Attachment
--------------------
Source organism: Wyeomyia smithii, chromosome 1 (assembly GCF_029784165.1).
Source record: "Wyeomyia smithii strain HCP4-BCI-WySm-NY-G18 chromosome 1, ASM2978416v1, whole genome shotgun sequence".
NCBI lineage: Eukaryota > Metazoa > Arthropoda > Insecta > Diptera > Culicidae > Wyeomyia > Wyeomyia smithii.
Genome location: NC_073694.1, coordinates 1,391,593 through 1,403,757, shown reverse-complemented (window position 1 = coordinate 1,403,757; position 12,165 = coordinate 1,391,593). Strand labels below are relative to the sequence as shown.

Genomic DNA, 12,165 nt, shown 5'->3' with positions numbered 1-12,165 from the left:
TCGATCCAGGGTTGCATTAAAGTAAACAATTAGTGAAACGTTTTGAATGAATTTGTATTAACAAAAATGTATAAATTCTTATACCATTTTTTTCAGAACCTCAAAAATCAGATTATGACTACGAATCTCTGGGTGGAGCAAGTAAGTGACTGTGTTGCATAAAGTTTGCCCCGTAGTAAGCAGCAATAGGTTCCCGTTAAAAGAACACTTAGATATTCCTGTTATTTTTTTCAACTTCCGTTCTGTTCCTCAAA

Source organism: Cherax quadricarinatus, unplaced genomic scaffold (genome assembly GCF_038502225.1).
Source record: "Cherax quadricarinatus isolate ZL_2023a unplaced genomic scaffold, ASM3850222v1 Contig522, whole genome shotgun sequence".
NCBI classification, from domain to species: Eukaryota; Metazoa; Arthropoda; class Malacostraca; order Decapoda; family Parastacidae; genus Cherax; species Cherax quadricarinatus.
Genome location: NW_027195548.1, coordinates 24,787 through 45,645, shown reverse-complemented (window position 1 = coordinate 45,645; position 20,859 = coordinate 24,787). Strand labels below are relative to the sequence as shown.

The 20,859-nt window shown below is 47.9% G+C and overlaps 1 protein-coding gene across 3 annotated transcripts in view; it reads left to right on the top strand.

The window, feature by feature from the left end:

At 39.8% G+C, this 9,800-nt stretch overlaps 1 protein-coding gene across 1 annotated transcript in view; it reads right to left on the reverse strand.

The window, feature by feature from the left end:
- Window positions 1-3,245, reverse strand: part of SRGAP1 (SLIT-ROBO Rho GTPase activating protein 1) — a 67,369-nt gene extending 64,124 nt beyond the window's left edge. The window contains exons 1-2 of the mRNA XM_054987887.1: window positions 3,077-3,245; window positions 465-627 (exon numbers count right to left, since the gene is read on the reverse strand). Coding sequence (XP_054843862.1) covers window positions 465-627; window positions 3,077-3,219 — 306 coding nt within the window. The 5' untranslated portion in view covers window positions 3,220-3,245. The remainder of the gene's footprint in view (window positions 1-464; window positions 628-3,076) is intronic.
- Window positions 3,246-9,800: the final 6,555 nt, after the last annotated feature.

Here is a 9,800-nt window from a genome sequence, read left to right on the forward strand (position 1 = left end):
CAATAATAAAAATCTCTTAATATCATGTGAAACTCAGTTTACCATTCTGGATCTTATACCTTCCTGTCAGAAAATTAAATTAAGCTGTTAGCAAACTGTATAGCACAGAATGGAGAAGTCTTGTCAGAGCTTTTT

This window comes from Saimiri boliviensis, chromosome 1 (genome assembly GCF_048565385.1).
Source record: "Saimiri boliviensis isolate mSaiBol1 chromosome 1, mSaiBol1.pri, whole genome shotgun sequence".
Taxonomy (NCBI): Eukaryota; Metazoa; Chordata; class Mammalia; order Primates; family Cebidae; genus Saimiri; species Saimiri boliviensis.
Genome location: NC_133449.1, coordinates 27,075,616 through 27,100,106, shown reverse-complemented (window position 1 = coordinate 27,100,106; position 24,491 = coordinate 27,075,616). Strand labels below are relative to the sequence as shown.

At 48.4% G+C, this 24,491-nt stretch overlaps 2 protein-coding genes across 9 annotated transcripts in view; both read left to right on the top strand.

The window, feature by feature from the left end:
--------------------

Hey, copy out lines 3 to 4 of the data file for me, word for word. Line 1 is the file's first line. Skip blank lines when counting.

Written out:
NCBI lineage: Eukaryota > Metazoa > Arthropoda > Insecta > Diptera > Culicidae > Wyeomyia > Wyeomyia smithii.
Genome location: NC_073694.1, coordinates 1,391,593 through 1,403,757, shown reverse-complemented (window position 1 = coordinate 1,403,757; position 12,165 = coordinate 1,391,593). Strand labels below are relative to the sequence as shown.